THE company formerly known as First Great Western has been having a bit of a disagreement with a national newspaper.

I’m glad about that, because otherwise I would never have learned about a wonderful thing called the Public Performance Measure.

According to the newspaper, 47.9 per cent of Great Western Railway services over the course of a recent week were delayed or cancelled. In addition, it reported that 55.3 per cent of 1,087 trains arriving at Swindon were delayed or cancelled.

The company formerly known as First Great Western disputed the story, and insists that more than 85 per cent of its services arrive on time.

And the reason for this discrepancy? Well, the newspaper, like most people, including the compilers of every dictionary of the English language since Samuel Johnson, defines “late” as meaning something along the lines of: “Not on time.”

However, the company formerly known as First Great Western, like all railway companies, operates under that thing I mentioned earlier, the Public Performance Measure.

The PPM world is a remarkable one, where a long-distance train isn’t officially late unless it arrives at its final destination 10 minutes or more after its scheduled time – not even if it’s also arrived late at every stop along the way, inconveniencing hundreds, or perhaps thousands, of people.

I suppose in theory a train could be half an hour late at a dozen stops and then go like the clappers for a while and still be on time, but don’t quote me on that. It’s all quite complex.

Some people believe the PPM is nothing more than a cynical smokescreen intended to mask the shocking state of our railway system, but I disagree.

I think it’s a great thing, so great that its principles should be extended to other industries and professions.

Performance throughout the economy would be improved at a stroke, entirely without the inconvenience, stress and hard work of actually having to improve anything.

Overworked surgeons, for example, could heave a sigh of relief if something went horribly wrong in the operating theatre.

“No,” they could announce, “I can confirm that nothing untoward happened. There was no inadvertent graft.

“Mrs Smith did indeed come to us for a simple tonsillectomy, and we did indeed inadvertently graft a donor arm into the small of her back. However, our PPM parameters say only inadvertent grafts of three or more appendages to a patient, at least one of which must be the head of an owl, actually count as an inadvertent graft.”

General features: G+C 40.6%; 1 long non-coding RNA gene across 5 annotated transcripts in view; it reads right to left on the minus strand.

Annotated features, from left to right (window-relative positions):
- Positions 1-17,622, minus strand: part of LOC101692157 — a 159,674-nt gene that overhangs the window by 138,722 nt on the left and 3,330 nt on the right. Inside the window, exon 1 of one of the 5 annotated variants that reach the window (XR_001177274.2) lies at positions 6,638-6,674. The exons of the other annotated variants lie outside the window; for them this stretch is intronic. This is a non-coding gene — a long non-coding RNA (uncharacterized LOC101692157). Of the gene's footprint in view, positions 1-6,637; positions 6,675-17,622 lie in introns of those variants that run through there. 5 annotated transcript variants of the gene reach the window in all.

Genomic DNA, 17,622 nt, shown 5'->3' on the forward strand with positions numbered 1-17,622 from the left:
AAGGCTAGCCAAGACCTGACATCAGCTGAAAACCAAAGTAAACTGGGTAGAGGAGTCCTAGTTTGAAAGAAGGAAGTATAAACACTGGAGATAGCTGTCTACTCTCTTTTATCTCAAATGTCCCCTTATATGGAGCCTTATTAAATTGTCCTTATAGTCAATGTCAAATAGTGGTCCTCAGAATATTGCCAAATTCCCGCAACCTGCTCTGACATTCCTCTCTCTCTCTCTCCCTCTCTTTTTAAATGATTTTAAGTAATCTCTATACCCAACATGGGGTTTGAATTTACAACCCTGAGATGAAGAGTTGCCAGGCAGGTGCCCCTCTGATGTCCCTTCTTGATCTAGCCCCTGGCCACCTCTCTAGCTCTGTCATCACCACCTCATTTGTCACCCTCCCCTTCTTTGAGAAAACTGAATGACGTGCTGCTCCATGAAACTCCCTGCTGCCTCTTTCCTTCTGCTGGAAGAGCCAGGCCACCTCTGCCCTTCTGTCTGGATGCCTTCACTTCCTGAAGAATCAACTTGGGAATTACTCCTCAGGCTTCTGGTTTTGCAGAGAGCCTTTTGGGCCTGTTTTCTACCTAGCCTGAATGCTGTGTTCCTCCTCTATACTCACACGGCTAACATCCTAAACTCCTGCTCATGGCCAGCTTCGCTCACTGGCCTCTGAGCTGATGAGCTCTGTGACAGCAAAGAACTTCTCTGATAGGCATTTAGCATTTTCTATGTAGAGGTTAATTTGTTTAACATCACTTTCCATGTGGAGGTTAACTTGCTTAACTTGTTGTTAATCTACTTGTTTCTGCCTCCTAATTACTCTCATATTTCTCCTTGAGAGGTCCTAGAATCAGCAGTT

The possibilities are endless. Publishers of children’s books would be protected from mischievous authors: “It has been pointed out that if the first letters of every sentence in The Adventures Of Tammy The Terrapin are put together, they spell out the message, ‘Now is the time to sacrifice Mummy and Daddy on the blood-drenched altar of Pazuzu.’ “As our PPM rules only cover demonic entities from the Judeo-Christian tradition, and Pazuzu is traditionally the Assyrian demon of wind-borne pestilence, we are still well within our performance targets.”

Car manufacturers could save loads of money on safety measures: “There are absolutely no safety problems with our vehicles. They do not explode in showers of semi-molten shrapnel.

“Well, they do in fact explode in showers of semi-molten shrapnel, but only after 5,000 miles or so, and our PPM provisions clearly state that an explosion only counts as an explosion if it occurs before 5,000 miles.”

Avoidable situation

HAVE you been following the sad ongoing story of Ember, the wolf shot dead at Cotswold Wildlife Park?

Managing to crawl out of her enclosure, which had a faulty electric fence, she was duly dispatched.

Those in charge of the park said staff they wanted to tranquilise her but couldn’t get close enough.

I seem to recall that shortly after the incident, the park announced that no members of the public were in danger at any time, as the unfortunate animal had been well away from the visitor area throughout. That being the case, I’d love to know why staff could not have been deployed to ring the scene and wait for Ember to come within dart range while the public were evacuated.

But then, I’m no expert in keeping wolves.

I do seem to recall, though, reading several studies suggesting that attacks by well-fed wolves, as opposed to hungry packs, were so hen’s tooth-rare as to be statistically insignificant.

‘So sorry about the murder - I was drunk’

In another remarkable story from our courts, a burglar was jailed for two and a half years after he and some other people broke into a home and took items totalling £10,000.

The remarkable thing was not the sentence – he’ll be free in a year or so, which is slightly better than par for the course around here – but the fact that he blamed his involvement solely on the fact that he was drunk.

Now I don’t know about you, but I’ve done some strange things while drunk. I’ve mistaken an illuminated cash machine for the entrance to a club, for example. I’ve attended a party in a remote part of Scotland which somehow concluded in Derby. I once kissed my own hand for several minutes in the mistaken belief that it belonged to a close friend. One of the things I never did, however, was burgle a house.

That’s probably because alcohol is a qualitative enhancer; it brings out characteristics which are already present in a person. The characteristics of some people include a complete lack of empathy.

Why, then, is drunkenness allowed to be cited in mitigation in courts of law?